Ep. 10. The Mysterious Dinosaur Base. Ultraman vs. Godzilla. I wanted to see it. You wanted to see it. We all wanted to see it. Except… it’s really an old ‘Zilla suit Tsuburaya (Ultraman creator and Godzilla SFX man) had lying around and slightly dressed up. But who cares? Ultraman vs. Godzilla!!!
Ep. 16. Science Patrol Into Space. The title says it all—the SSSP fire up the Space VTOL to battle the returned (and still-creepy) Baltans. Aliens, outer space, Ultraman, giant monsters, possessed astronaut. That’s a recipe for success where kids are concerned.
Ep. 19. Demons Rise Again. The creatures Banilla and Aboras remind me in some ways of the dueling brother-monsters Sanda and Gaira from War of the Gargantuas. That’s a good thing.
Ep. 22. Overthrow the Surface. This episode offered up something rare in an Ultraman series—Caucasian characters. These SSSP agents from the French branch of the organization added another worldly view to the show, and the focus on female agent Anne Morheim enhanced the underground-civilization-rising-to-the-surface storyline.
Ep. 24. The Undersea Science Center. I love underwater fiction stories and especially aquatic giant monsters, so this one is a big winner for me. Add in action-heroine Fuji in a scuba suit doing oceanic derring-do and there’s no way the episode wouldn’t land on this list.
Ep. 26-27. The Monster Highness Parts 1 & 2. Hayata loses the Beta Capsule. Let me repeat that: Hayata loses the Beta Capsule. Kind of makes you want to seek this two-parter out right away, huh?
Ep. 33. The Forbidden Words. One of my most favorite entries. An alien won’t possess the planet until an Earth boy gives him verbal permission. The boy refuses and tension and terror ensues… including one of the best moments in any Ultraman series ever: Fuji transformed into a mindless giant, going all kaiju on the city. You have got to see this one.
Ep. 35. The Monster Graveyard. Another incredible high concept: an orbiting “graveyard” of many of the giant monsters Ultraman’s defeated in the series. If that wasn’t enough, there’s also Seabozu, a creature that looks like a walking dinosaur skeleton. Yeah, I got ya there, didn’t I?
Ep. 37. A Little Hero. I write about this one in my book Rising Sun Reruns but suffice to say an element in it is something I’ve remembered all my life. It’s also an honest-to-goodness tearjerker. Bring tissues. I’m crying, you’re crying.
Ep. 39. Farewell, Ultraman. Amazingly, the series has a literal end, and this is it, an episode that challenged our giant hero like never before and concludes the story of Hayata and his alien alter-ego. What a way to go-go.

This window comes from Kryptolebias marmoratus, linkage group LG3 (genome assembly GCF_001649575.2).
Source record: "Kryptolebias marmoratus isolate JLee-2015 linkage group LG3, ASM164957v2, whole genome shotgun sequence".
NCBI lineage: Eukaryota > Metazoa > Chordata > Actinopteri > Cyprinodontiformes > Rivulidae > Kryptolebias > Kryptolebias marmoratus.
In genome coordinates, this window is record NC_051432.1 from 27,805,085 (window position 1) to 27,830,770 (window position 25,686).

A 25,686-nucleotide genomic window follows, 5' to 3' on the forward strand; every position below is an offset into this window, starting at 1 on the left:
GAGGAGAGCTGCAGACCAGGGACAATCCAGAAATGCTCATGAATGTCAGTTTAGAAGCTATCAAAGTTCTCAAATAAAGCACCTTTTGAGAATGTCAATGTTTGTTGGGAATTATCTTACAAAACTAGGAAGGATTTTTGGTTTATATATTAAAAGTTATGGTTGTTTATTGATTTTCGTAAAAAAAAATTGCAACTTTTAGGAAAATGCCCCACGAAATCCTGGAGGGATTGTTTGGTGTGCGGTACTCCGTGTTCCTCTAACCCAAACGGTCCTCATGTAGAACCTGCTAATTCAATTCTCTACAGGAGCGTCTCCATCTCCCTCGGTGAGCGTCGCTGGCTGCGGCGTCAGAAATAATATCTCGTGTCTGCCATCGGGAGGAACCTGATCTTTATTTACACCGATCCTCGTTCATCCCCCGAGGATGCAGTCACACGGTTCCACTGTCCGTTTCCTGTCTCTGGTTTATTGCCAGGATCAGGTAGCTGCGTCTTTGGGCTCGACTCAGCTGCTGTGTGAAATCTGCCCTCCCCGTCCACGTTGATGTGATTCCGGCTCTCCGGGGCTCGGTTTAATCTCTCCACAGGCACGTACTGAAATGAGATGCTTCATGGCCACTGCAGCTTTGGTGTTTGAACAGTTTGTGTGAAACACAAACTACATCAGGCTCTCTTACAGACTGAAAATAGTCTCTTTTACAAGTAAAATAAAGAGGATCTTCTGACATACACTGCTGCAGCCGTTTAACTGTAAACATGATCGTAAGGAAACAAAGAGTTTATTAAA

RISING SUN RERUNS is available now from Becky Books. The 192-page softcover lists for $9.99. You can order it now through Amazon.
— 13 GREAT THINGS About BATTLE OF THE PLANETS. Click here.
— STAR BLAZERS: 13 Great Reasons to Revisit the Beloved Sci-Fi Series. Click here.
JIM BEARD has pounded out adventure fiction since he sold a story to DC Comics in 2002. He’s gone on to write official Star Wars and Ghostbusters comics stories and contributed articles and essays to several volumes of comic book history. His prose work includes his own creations, but also licensed properties such as Planet of the Apes, X-Files, Spider-Man, Kolchak the Night Stalker and Captain Action. In addition, Jim provided regular content for Marvel.com, the official Marvel Comics website, for 17 years.
Check out his latest releases: Rising Sun Reruns, about classic Japanese shows on American TV; a Green Hornet novella How Sweet the Sting; his first epic fantasy novel The Nine Nations Book One: The Sliding World; and the most recent Batman ’66 books of essays he’s edited: Zlonk! Zok! Zowie! The Subterranean Blue Grotto Essays on Batman ’66 – Season One, Biff! Bam! Ee-Yow! The Subterranean Blue Grotto Essays on Batman ’66 – Season Two and Oooff! Boff! Splatt! The Subterranean Blue Grotto Guide to Batman ’66 – Season Three.
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In The Early 70s We Had 3 Shows Out Of Japan We Watched Religiously.
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Cool! You may enjoy the book, then.
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In the late sixties on an independent UHF station out of San Francisco we had Speed Racer, Ultraman, Kimba, Astro Boy and Tobor the 8th-Man. 8th-Man was my favorite.